Registration was introduced from 01-04-1973, and a charitable trust was required to get itself registered by making an application before the 1st day of July 1973 or before the expiry of a period of one year from the date of creation of the trust. The Commissioner was empowered to condone the delay which was caused for sufficient reasons. The power of condonation was deleted with effect from 1st day of June 2007.

Prior to 01-04-1997 there was no statutorily defined procedure for registration of a trust. This was introduced from that date and mandated an examination of-

  1. genuineness of activities of the trust or institution; and

  2. the compliance osf such requirements of any other law for the time being in force by the trust or institution as are material for the purpose of achieving its objects.

Prior to 01-04-1973, there was no registration requirement but when it was introduced, the discretion vested with the Commissioner as regards the tests that he would apply. From 1997 the scope of enquiry was defined, and it created numerous controversies. The requirements of clause (b) created hardships as different Commissioners interpreted the law as per their own understanding.

Thankfully the registration once granted was permanent unless the charitable entity undertook a modification of its objects. This required of fresh registration which was mandated by 12A (1) (ab) (From A.Y. 2018-19). In certain circumstances the registration granted could be cancelled. The condition is contained in section 12AA (3), which is a finding subsequent to the registration of the trust, that the activities of the trust are not genuine or are not being carried out in accordance with the objects of the trust.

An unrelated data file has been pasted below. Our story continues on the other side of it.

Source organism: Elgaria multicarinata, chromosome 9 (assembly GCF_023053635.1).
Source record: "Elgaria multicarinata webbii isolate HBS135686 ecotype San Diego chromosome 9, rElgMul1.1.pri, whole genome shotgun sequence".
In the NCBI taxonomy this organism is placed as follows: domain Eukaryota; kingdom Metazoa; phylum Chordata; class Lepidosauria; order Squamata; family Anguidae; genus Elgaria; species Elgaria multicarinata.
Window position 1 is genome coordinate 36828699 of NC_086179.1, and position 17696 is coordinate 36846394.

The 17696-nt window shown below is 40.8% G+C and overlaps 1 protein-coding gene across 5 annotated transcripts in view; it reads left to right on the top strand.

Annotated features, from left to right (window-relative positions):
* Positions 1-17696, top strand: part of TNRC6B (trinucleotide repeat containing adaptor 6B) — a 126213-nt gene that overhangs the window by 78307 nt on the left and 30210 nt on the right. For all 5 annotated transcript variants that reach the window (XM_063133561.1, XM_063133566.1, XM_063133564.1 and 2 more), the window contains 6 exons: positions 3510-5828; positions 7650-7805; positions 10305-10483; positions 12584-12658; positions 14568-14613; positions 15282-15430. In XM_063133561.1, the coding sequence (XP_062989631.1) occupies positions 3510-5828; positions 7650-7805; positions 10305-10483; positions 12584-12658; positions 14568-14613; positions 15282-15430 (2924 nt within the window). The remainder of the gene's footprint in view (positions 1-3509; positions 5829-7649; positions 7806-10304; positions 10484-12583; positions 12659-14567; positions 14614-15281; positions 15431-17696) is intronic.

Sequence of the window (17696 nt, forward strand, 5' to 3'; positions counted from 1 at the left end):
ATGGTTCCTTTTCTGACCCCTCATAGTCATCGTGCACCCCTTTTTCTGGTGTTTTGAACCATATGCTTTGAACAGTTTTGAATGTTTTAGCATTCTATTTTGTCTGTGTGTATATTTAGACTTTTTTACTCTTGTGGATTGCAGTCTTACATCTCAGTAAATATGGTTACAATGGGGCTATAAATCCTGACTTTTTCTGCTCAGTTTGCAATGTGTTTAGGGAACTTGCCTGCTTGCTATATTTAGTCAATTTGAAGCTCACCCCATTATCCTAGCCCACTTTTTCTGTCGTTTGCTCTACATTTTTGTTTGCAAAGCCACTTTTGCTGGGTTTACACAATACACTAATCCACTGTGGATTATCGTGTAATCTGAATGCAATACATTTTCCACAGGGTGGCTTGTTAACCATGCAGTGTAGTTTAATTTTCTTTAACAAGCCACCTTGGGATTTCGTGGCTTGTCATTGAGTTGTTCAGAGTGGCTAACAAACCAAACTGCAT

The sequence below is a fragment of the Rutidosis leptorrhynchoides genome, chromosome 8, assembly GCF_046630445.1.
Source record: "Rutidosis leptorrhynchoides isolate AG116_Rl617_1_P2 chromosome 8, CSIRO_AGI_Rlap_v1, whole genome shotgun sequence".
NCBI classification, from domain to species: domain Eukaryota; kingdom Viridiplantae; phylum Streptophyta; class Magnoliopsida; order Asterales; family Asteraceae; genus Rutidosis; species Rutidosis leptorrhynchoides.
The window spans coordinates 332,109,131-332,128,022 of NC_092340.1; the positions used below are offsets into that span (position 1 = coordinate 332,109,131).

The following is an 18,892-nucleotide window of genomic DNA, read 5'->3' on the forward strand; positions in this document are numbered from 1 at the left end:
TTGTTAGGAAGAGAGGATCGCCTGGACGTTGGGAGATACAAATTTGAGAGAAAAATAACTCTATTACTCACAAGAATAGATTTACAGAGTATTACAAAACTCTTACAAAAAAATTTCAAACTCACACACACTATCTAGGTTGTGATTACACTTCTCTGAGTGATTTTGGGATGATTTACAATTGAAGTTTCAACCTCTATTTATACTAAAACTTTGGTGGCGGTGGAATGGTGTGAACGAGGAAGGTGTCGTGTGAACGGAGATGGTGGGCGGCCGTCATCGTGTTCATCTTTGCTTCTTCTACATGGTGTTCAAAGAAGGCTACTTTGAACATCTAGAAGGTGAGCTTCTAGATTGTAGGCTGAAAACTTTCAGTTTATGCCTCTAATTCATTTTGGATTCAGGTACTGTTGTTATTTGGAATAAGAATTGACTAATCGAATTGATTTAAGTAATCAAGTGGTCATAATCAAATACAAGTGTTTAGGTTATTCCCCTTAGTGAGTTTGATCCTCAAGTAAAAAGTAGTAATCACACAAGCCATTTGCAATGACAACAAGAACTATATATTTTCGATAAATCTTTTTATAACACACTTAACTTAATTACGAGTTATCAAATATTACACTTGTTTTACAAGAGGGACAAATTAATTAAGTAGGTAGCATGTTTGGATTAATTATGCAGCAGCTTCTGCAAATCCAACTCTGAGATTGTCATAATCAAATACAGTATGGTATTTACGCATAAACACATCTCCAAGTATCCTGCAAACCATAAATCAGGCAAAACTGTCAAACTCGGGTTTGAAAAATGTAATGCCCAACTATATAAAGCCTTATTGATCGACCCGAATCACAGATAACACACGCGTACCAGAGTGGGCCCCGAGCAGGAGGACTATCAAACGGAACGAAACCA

The registration which was hitherto permanent is now required to be obtained once again by all charitable trusts seeking to make a claim under section 11. Those trusts that are recognised/approved under section 10(23C) would also be required to obtain a fresh recognition / approval.

The circumstances/conditions in which such an application is required to be made are contained in section 12A(1)(ac).

As of now these applications have to be preferred before 31st March 2022. The registration process is defined in section 12AB.

The categories of trusts requiring registration are

  1. Those already registered under section 12A/12AA

  2. Where the trust is registered under section 12AB and the registration is due to expire (at least 6 months prior to the date of expiry)

  3. Where the trust is provisionally registered under section 12AB at least 6 months prior to the expiry of provisional registration

  4. Where registration of the trust has become inoperative in terms of section 11(7) at least 6 months prior to the commencement of the assessment year from which the said registration is sought to be made operative.

  5. Where the trust has undertaken a modification of objects within a period of 30 days from the date of such modification

  6. In any other case at least one month prior to the commencement of the previous year relevant to the assessment year from which the said registration is sought